Cocktail of the Month: Eggnog

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The coquito cocktail from Puerto Rico, made with rum, coconut milk, sweet condensed milk, egg yolks and vanilla (cinnamon sticks on the side). | Yelp

The December holidays are a time for indulgence, and — though it’s been villainized in recent years by the calorie police — a glass of spiked eggnog is a sure-fire way to get into the spirit. Insist on counting calories? Then pass on the fruitcake (and the trays of same-old-same-old cookies), and enjoy a creamy nip of spiced nog.

Eggnog dates back to pre-colonial times in England, where it was popular with the aristocracy. Dairy products like milk and eggs were costly and scarce — as were the alcoholic ingredients mixed with them, such as brandy, sherry and Madeira.

Eggnog and its holiday associations began after the drink crossed the pond. Dairy products were plentiful in the colonies, and rum (which was inexpensive due to the triangular trade) was used to spike it. When the Caribbean rum supply dwindled after we declared our independence, domestically produced whiskey or rum was substituted.

According to kitchen records from Mount Vernon, eggnog was a popular drink for George Washington to serve his guests. His version was not for the fainthearted; it included brandy, rum, rye whiskey and sherry.

Today, with the craft cocktail revolution, creative versions of eggnog abound. Several D.C.–area locales are offering their own distinctive takes on this holiday-season classic.

The most potent version just might be the Egg-N-Grog at Capital Hill’s Balkan restaurant, Ambar. Mixologist Rico Wisner’s version is made from a combination of Hennessy Black, Ron Zacapa, Chairman’s Reserve spiced rum, Hidalgo Oloroso sherry, spiced syrup, whole egg and milk. It will be available until Serbian Christmas (Jan. 7, if you didn’t know).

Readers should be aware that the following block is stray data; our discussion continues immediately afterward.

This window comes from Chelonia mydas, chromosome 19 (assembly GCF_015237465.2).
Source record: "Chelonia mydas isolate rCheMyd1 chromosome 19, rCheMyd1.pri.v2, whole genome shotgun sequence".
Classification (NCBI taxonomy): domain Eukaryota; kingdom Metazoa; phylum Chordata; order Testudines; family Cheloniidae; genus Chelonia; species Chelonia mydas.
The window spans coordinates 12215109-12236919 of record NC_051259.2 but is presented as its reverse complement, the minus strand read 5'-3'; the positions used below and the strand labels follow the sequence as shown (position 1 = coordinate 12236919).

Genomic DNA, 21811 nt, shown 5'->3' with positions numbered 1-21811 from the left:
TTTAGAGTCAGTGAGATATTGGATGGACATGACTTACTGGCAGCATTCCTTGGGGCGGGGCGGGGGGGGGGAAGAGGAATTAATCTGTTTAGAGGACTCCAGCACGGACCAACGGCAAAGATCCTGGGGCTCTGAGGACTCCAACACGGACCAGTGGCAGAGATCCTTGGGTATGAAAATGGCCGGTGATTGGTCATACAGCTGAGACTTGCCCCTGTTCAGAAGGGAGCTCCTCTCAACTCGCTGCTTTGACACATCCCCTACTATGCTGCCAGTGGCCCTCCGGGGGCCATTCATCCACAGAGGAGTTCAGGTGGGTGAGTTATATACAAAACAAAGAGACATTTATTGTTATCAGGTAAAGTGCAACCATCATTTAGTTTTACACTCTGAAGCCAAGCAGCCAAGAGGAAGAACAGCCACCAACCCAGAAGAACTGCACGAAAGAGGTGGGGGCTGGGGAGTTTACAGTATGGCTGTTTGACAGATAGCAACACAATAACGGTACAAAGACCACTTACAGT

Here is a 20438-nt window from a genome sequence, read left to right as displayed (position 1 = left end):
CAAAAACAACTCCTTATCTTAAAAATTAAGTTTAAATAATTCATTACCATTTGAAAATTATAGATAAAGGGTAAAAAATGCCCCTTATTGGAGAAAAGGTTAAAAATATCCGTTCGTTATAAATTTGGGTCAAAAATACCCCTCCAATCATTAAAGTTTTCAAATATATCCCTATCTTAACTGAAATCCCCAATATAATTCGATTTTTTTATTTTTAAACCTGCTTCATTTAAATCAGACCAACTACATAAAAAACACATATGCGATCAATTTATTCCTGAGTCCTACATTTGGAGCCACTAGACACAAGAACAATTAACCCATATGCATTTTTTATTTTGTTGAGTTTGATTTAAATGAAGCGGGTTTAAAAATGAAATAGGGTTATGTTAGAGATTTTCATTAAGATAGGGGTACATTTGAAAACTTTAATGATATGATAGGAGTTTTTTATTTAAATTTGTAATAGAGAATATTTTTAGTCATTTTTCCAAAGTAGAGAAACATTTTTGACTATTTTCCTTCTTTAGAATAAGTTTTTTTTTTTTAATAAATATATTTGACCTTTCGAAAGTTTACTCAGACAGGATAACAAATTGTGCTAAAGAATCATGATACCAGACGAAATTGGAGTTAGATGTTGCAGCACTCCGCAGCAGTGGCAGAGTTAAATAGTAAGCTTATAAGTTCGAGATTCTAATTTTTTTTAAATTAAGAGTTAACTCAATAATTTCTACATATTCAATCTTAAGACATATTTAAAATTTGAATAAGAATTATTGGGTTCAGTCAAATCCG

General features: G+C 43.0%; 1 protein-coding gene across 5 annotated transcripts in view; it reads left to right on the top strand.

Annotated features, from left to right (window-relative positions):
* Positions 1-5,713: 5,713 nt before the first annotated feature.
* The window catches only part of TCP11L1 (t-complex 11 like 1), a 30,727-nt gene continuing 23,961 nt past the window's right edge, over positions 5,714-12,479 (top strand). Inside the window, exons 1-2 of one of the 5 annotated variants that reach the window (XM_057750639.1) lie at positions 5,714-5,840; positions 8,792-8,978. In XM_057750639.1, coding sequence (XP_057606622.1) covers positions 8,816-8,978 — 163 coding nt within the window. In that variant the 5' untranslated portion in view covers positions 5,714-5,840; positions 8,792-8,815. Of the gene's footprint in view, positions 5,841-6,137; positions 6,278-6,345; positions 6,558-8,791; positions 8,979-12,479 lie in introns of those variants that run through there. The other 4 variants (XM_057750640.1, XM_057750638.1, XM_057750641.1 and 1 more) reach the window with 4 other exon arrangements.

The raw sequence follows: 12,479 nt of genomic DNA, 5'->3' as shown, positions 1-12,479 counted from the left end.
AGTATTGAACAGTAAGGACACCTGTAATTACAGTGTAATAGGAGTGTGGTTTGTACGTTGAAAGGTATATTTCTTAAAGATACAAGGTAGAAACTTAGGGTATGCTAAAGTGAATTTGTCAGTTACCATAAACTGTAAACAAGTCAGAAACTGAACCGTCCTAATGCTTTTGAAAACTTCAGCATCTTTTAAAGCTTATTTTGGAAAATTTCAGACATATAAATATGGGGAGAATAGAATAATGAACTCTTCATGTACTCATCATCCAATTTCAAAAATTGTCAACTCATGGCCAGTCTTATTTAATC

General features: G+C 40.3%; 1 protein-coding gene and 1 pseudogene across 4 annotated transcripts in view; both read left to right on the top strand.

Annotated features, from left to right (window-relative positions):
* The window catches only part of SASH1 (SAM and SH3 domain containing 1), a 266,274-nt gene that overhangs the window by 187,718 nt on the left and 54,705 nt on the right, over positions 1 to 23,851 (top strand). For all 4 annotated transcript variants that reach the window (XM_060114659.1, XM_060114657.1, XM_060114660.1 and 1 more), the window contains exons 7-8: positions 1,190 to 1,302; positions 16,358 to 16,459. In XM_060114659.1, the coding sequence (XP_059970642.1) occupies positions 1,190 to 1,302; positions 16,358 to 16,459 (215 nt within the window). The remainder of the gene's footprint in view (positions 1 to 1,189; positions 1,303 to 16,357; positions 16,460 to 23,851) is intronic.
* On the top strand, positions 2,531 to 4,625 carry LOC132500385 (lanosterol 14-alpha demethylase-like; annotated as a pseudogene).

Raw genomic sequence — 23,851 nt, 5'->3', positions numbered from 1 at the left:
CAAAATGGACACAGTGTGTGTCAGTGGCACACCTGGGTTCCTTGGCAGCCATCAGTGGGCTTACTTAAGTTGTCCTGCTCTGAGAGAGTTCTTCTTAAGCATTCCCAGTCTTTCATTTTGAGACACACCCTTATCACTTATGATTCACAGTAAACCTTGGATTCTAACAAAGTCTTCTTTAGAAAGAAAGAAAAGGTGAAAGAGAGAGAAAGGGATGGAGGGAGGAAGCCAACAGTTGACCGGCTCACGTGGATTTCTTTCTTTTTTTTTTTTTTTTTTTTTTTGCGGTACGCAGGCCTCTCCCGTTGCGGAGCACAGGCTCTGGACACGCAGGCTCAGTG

If the cold weather of December makes you shiver and crave a tropical treat, the next best thing to an island getaway is Puerto Rico’s version of the seasonal staple. From the land that birthed the piña colada comes the coquito, an eggnog-like drink constructed from rum, coconut milk, sweet condensed milk, egg yolks and vanilla. Latin hot spot Cuba Libre makes a delightful version featuring coconut rum and cinnamon with a toasted coconut rim.

Perhaps the most well-planned version can be found at Magnolia’s on King in Old Town Alexandria. Way back in August, mixologist Zachary Faden bottled eggnog using bourbon, rum and rye and mezcal. These cocktails have been bottle-conditioned for four months, which allows the booze to break down the proteins, round out the drink and provide a silky mouthfeel.

Finally, for sheer holiday indulgence, hop a train to Metro Center and visit the ever-elegant Bibiana restaurant. Bibiana’s classic eggnog with a twist sports a unique combination of Pedro Ximénez sherry, Bénédictine and Buffalo Trace bourbon. This tipple is part of the restaurant’s extravagant 25 cocktails of Christmas. Bibiana began counting down to the holiday on Nov. 30, introducing a new, seasonally inspired cocktail every evening until Dec. 24. Other festive tipples include the Fichi, made from Maker’s Mark bourbon, pureed figs, maple syrup and vanilla sugar, and the Hazelnut Old Fashioned, made from hazelnut-infused Filibuster bourbon, orange and cherry.

If you prefer to remain in your own abode, you can whip up a batch of eggnog presidential-style. In an article about the history of eggnog, Time magazine published George Washington’s recipe. Apparently the original did not specify the exact number of eggs, but Time suggested using a dozen.

George Washington’s Eggnog

1 quart cream

1 quart milk

12 tablespoons sugar

1 pint brandy

1/2 pint rye whiskey

1/2 pint Jamaica rum

1/4 pint sherry

Mix liquor first, then separate yolks and whites of 12 eggs. Add sugar to beaten yolks and mix well. Add milk and cream, slowly beating. Beat whites of eggs until stiff and fold slowly into mixture. Let set in cool place for several days. Taste frequently.

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